Publication Date

July 2010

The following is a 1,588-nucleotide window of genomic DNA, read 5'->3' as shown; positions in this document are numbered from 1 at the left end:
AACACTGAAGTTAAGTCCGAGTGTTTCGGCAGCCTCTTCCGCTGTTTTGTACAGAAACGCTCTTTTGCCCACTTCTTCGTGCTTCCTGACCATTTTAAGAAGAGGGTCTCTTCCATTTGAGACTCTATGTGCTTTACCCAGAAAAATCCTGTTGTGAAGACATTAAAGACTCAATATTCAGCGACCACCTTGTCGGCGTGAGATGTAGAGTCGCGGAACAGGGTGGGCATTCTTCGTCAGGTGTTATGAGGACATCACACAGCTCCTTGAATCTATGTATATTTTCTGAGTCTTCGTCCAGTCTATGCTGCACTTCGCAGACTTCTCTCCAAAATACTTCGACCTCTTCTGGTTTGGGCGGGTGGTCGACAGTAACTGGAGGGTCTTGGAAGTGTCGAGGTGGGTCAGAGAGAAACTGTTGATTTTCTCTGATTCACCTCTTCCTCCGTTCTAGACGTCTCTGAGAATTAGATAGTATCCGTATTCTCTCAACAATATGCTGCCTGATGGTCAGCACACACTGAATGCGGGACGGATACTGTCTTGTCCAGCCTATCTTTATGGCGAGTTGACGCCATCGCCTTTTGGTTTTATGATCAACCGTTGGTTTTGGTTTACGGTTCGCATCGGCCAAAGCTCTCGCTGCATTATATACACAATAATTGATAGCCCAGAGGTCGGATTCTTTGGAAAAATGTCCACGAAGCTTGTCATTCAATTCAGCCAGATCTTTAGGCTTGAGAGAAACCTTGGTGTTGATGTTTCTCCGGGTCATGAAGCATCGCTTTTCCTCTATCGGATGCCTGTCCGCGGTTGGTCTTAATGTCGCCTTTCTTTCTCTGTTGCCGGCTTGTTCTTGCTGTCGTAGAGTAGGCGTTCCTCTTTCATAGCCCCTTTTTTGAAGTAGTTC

Previous research has demonstrated circulating concentrations of leptin increase in ewes during mid pregnancy then decline in late pregnancy and early lactation. The objective of this study was to more narrowly define the timing of changes in circulating concentrations of leptin with pregnancy in ewes. Katahdin ewes (n= 19) located at latitude 34.275 and longitude -85.183 (Mount Berry, GA) were utilized. Blood samples were collected weekly via jugular veinpuncture beginning immediately before ram exposure on September 23 and continuing until 4 weeks post-lambing. Ewes were exposed to a ram fitted with a marking harness for a 63 day breeding season. Breeding marks were recorded daily. Lambing date and number of lambs born was recorded. Week of gestation was calculated by breeding mark. The blood sample collected prior to breeding was considered week 0. Plasma concentration of leptin was determined by radioimmunoassay. Data were tested for effects of date of sample, pregnancy status, and date of sample by pregnancy status interaction using procedures for repeated measures (JMP version 7; SAS Institute Inc., Cary, NC). Data were also tested for effects of week of gestation and number of lambs. Pregnancy had an effect on plasma concentrations of leptin (P = 0.0407; 6.06 ± 0.19 vs 4.67 ± 0.64 ng/ml in pregnant vs non-pregnant ewes, respectively). There was also an effect of date of sample (P < 0.0001) on plasma concentrations of leptin. Week of gestation had an effect of plasma concentrations of leptin (P < 0.0001) with ewes having lower plasma concentrations of leptin during weeks 12, 13, 16, and 18-21 of gestation as well as four weeks after lambing when compared to before breeding. Plasma concentrations of leptin were higher weeks 1-12, 14, 15, and 17 of gestation than after lambing, but did not differ from values before lambing. These data confirm a decline in circulating concentrations of leptin in the last third of gestation and continuing into early lactation in ewes.

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